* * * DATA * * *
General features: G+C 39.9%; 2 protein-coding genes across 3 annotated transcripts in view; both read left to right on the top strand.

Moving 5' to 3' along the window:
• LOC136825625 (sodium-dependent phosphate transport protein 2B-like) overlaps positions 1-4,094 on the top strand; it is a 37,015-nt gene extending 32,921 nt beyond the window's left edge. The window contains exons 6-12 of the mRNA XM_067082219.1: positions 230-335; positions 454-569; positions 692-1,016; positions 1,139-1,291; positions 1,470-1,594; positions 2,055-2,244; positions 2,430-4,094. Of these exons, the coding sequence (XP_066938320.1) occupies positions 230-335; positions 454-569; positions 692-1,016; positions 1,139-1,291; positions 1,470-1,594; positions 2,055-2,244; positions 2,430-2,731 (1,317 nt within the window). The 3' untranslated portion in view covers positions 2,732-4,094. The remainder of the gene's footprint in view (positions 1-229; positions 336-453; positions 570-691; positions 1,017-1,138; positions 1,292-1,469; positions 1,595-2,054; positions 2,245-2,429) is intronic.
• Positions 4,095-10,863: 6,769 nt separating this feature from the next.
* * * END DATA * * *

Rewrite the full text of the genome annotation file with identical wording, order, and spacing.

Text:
General features: G+C 39.9%; 2 protein-coding genes across 3 annotated transcripts in view; both read left to right on the top strand.

Moving 5' to 3' along the window:
• LOC136825625 (sodium-dependent phosphate transport protein 2B-like) overlaps positions 1-4,094 on the top strand; it is a 37,015-nt gene extending 32,921 nt beyond the window's left edge. The window contains exons 6-12 of the mRNA XM_067082219.1: positions 230-335; positions 454-569; positions 692-1,016; positions 1,139-1,291; positions 1,470-1,594; positions 2,055-2,244; positions 2,430-4,094. Of these exons, the coding sequence (XP_066938320.1) occupies positions 230-335; positions 454-569; positions 692-1,016; positions 1,139-1,291; positions 1,470-1,594; positions 2,055-2,244; positions 2,430-2,731 (1,317 nt within the window). The 3' untranslated portion in view covers positions 2,732-4,094. The remainder of the gene's footprint in view (positions 1-229; positions 336-453; positions 570-691; positions 1,017-1,138; positions 1,292-1,469; positions 1,595-2,054; positions 2,245-2,429) is intronic.
• Positions 4,095-10,863: 6,769 nt separating this feature from the next.